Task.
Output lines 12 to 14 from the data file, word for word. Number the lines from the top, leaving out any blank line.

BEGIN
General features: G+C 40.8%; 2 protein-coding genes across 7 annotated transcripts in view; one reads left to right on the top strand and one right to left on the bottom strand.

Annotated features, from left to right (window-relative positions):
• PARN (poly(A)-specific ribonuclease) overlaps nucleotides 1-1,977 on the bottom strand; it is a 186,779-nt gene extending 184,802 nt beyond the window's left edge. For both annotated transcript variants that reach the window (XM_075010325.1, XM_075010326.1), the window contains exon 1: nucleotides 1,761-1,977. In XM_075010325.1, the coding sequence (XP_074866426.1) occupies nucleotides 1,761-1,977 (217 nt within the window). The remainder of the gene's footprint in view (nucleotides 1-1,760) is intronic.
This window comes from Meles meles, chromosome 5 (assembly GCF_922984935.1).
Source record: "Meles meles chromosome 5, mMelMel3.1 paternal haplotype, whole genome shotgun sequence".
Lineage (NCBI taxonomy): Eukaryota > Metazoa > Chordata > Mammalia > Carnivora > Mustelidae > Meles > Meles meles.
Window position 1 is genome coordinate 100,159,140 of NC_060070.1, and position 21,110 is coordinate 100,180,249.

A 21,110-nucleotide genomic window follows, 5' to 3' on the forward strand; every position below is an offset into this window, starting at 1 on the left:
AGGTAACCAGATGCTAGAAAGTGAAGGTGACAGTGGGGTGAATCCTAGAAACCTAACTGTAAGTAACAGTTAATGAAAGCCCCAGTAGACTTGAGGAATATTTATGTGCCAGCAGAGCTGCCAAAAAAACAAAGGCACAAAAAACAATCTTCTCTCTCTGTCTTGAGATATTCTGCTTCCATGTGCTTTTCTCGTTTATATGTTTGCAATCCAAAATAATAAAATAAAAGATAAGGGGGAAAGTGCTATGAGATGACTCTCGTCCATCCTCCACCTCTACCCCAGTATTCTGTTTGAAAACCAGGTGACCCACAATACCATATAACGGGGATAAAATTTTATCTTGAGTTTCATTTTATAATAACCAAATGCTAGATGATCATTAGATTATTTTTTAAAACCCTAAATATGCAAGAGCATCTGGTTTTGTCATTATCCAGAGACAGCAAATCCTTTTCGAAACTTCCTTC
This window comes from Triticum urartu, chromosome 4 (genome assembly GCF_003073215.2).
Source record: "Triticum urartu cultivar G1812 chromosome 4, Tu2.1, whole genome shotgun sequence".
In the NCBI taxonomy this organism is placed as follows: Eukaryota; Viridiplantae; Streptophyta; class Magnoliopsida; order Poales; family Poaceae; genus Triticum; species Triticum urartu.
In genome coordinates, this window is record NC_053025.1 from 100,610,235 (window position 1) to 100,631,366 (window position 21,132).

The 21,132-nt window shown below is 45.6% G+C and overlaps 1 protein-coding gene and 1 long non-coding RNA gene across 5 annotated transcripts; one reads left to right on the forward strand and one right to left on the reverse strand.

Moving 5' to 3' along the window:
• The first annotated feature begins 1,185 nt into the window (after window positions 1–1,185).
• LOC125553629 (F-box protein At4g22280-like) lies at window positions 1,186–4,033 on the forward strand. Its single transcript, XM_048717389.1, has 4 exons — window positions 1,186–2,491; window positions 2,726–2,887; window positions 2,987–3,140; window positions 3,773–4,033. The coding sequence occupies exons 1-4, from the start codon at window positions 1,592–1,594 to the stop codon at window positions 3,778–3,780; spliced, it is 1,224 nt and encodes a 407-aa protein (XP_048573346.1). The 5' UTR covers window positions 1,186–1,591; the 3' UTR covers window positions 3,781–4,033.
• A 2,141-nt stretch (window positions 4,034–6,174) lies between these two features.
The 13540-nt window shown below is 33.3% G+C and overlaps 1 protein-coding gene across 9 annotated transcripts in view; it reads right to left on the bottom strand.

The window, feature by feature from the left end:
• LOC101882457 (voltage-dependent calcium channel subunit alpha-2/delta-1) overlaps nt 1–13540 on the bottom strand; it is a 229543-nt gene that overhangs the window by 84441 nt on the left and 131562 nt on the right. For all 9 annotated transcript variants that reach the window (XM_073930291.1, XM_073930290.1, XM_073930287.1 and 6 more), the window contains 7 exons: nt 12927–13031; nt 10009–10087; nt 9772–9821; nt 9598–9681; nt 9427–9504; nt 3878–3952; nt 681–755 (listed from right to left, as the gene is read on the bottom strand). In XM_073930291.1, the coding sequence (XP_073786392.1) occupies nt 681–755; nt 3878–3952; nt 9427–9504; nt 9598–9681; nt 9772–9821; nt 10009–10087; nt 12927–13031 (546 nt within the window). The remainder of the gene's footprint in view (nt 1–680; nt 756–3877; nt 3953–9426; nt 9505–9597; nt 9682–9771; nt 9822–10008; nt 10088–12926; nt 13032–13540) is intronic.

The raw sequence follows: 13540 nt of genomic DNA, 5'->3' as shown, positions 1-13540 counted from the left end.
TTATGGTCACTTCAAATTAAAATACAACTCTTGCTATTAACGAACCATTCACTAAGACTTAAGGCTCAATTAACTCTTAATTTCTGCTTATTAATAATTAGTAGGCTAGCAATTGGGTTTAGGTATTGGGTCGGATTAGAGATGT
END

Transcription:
In the NCBI taxonomy this organism is placed as follows: Eukaryota; Viridiplantae; Streptophyta; class Magnoliopsida; order Poales; family Poaceae; genus Triticum; species Triticum urartu.
In genome coordinates, this window is record NC_053025.1 from 100,610,235 (window position 1) to 100,631,366 (window position 21,132).

The 21,132-nt window shown below is 45.6% G+C and overlaps 1 protein-coding gene and 1 long non-coding RNA gene across 5 annotated transcripts; one reads left to right on the forward strand and one right to left on the reverse strand.